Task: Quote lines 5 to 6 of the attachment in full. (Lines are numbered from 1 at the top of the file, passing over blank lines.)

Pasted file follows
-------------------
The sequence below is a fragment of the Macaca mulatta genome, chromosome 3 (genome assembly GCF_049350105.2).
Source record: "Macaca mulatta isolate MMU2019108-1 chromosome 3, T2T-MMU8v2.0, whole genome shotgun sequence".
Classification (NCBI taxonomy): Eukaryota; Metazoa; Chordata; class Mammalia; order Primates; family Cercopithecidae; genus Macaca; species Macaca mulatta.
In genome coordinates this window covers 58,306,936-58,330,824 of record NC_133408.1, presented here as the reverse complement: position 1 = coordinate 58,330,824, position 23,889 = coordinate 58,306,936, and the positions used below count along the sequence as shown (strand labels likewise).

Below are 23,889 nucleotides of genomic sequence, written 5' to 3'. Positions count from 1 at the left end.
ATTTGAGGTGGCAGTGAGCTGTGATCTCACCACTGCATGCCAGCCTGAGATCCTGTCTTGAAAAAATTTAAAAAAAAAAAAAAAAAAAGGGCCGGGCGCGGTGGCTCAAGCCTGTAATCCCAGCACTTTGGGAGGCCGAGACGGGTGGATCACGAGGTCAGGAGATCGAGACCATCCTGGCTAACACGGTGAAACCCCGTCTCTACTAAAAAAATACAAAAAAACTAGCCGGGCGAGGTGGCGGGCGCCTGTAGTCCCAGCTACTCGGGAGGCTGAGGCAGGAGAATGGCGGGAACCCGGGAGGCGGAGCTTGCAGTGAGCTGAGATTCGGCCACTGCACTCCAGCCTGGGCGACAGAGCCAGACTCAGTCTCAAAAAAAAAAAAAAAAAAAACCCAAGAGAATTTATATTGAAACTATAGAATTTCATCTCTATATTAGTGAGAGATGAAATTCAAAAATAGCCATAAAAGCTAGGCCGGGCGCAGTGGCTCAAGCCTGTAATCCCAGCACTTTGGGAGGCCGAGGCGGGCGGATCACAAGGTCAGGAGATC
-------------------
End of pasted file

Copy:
Below are 23,889 nucleotides of genomic sequence, written 5' to 3'. Positions count from 1 at the left end.
ATTTGAGGTGGCAGTGAGCTGTGATCTCACCACTGCATGCCAGCCTGAGATCCTGTCTTGAAAAAATTTAAAAAAAAAAAAAAAAAAAGGGCCGGGCGCGGTGGCTCAAGCCTGTAATCCCAGCACTTTGGGAGGCCGAGACGGGTGGATCACGAGGTCAGGAGATCGAGACCATCCTGGCTAACACGGTGAAACCCCGTCTCTACTAAAAAAATACAAAAAAACTAGCCGGGCGAGGTGGCGGGCGCCTGTAGTCCCAGCTACTCGGGAGGCTGAGGCAGGAGAATGGCGGGAACCCGGGAGGCGGAGCTTGCAGTGAGCTGAGATTCGGCCACTGCACTCCAGCCTGGGCGACAGAGCCAGACTCAGTCTCAAAAAAAAAAAAAAAAAAAACCCAAGAGAATTTATATTGAAACTATAGAATTTCATCTCTATATTAGTGAGAGATGAAATTCAAAAATAGCCATAAAAGCTAGGCCGGGCGCAGTGGCTCAAGCCTGTAATCCCAGCACTTTGGGAGGCCGAGGCGGGCGGATCACAAGGTCAGGAGATC